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Free Healthy Hearing Guide Explains Reasons for Hearing Loss

Some are small, some stick out farther than others and some are used as a handy way to keep the hair off our faces – but no matter how you view your ears, they’re one of the key organs we rely on to understand the world around us. When they don’t work correctly, it can be a frustrating, depressing and an even dangerous situation. Reasons for hearing loss, ear anatomy, why we hear

How Do We Hear? The Anatomy of the Ear and How We Hear, a new guide from Healthy Hearing, is a brief, descriptive overview of our ears and how sound travels through the ears to the brain. The guide is available as a free download from the Healthyhearing.com website.

In the guide, color graphics provide a cross-section illustration of the outer ear, middle ear and inner ear, with accompanying text which explains what function each part serves. Here, you’ll learn how the outer ear collects the sounds we hear and funnels them inside. A brief description of conductive hearing loss, which occurs in the outer and middle ear, is included.

Conductive hearing loss, which accounts for approximately 10 percent of hearing loss, is often medically treated with great success in restoring hearing. A link to more information on conductive hearing loss is also provided in this section.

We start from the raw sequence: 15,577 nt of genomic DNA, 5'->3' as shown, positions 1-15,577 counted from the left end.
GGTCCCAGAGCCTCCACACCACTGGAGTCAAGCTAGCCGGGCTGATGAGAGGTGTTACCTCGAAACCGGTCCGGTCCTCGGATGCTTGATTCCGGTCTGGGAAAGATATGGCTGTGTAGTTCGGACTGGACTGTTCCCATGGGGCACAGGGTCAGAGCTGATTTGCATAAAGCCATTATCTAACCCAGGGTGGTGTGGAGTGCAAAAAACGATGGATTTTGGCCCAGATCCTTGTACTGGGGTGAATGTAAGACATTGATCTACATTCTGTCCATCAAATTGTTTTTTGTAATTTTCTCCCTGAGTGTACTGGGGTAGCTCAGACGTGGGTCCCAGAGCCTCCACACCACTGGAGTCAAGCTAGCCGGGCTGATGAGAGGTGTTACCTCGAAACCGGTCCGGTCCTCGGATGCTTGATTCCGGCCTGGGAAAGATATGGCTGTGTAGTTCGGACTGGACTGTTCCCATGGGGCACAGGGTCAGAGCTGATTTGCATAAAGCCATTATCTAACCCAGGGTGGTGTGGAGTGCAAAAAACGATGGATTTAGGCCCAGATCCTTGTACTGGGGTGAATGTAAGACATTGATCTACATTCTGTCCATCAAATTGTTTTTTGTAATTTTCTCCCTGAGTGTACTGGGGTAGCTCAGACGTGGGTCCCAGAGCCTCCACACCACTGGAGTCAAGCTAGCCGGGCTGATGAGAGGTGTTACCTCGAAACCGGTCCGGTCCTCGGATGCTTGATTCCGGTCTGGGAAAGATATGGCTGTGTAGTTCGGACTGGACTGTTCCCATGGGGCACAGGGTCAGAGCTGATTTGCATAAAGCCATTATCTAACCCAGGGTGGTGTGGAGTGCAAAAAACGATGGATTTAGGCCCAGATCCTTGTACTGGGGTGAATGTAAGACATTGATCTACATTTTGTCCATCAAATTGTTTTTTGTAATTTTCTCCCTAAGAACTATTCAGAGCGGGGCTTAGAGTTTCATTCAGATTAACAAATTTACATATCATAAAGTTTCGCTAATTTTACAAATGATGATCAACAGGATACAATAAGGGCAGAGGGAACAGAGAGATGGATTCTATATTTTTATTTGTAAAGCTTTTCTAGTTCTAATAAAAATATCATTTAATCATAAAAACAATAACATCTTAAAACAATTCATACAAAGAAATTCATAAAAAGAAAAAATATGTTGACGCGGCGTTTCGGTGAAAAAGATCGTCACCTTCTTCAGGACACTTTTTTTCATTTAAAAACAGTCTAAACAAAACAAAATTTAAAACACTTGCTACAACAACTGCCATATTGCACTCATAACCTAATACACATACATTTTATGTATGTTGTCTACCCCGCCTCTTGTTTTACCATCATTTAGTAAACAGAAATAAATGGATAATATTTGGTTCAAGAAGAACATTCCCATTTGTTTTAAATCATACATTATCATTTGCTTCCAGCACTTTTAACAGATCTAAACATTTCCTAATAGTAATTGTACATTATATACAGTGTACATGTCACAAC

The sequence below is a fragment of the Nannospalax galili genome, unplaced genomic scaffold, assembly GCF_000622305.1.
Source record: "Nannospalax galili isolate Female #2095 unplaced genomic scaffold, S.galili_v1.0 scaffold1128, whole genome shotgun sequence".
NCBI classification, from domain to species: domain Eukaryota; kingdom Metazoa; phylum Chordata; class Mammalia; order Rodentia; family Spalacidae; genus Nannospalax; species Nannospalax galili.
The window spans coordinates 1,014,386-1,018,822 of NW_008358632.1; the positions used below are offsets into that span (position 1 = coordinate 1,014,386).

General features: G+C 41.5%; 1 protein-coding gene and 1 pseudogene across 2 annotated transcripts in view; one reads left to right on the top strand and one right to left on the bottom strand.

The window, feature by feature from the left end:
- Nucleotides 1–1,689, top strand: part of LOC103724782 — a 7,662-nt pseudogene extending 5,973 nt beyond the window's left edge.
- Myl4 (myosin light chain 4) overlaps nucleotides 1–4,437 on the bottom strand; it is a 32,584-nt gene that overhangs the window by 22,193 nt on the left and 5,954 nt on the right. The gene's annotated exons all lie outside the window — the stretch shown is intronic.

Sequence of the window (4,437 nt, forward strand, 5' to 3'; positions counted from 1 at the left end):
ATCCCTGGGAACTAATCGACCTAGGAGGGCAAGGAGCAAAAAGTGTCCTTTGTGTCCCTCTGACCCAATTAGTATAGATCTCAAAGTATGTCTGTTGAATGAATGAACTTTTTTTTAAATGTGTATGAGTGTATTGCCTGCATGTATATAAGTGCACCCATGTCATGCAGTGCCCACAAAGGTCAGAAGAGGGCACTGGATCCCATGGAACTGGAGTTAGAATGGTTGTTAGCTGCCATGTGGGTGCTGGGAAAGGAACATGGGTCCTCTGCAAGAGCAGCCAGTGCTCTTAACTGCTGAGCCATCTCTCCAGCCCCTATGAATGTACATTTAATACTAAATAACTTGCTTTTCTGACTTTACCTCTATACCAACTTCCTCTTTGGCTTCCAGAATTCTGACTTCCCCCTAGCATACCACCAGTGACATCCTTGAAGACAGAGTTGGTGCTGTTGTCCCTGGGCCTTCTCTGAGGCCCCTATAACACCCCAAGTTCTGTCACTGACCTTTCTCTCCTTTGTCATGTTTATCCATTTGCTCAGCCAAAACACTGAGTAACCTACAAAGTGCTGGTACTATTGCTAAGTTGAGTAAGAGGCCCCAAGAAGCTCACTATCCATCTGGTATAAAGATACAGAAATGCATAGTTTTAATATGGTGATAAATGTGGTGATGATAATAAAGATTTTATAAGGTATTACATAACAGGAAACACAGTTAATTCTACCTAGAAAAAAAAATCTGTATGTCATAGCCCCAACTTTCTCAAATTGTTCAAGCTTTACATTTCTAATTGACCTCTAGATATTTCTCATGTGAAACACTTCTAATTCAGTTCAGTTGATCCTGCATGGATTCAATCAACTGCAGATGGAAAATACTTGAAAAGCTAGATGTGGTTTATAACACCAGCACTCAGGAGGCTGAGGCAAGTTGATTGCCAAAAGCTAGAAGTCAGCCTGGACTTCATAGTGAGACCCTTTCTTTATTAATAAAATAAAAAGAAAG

Information on the inner ear includes an explanation of how the smallest bones in our body, located in the ear, pass sounds to sensory hair cells in the cochlea. The cochlea translates the vibrations it receives into a signal for the auditory nerve to deliver to the brain.

Sensorineural hearing loss also is defined in this section of the guide, along with a link to information hearing aids. Sensorineural hearing loss, often caused by damage to the inner ear hair cells, accounts for 90 percent of hearing loss and is most often treated with hearing aids or cochlear implants.

The guide ends with a warning on noise exposure and a good rule of thumb to follow in determining whether or not you’re living or working in an environment which may be detrimental to your ear health.

To download this free guide, visit http://www.healthyhearing.com/free-guide/anatomy

Want to know more? Look for the other free guides in the Healthy Hearing series, including Guide to Hearing Aids, Hearing and Your Loved Ones, Understanding Your Audiogram and the Types of Hearing Loss and Hearing Loss and Treatment?

 

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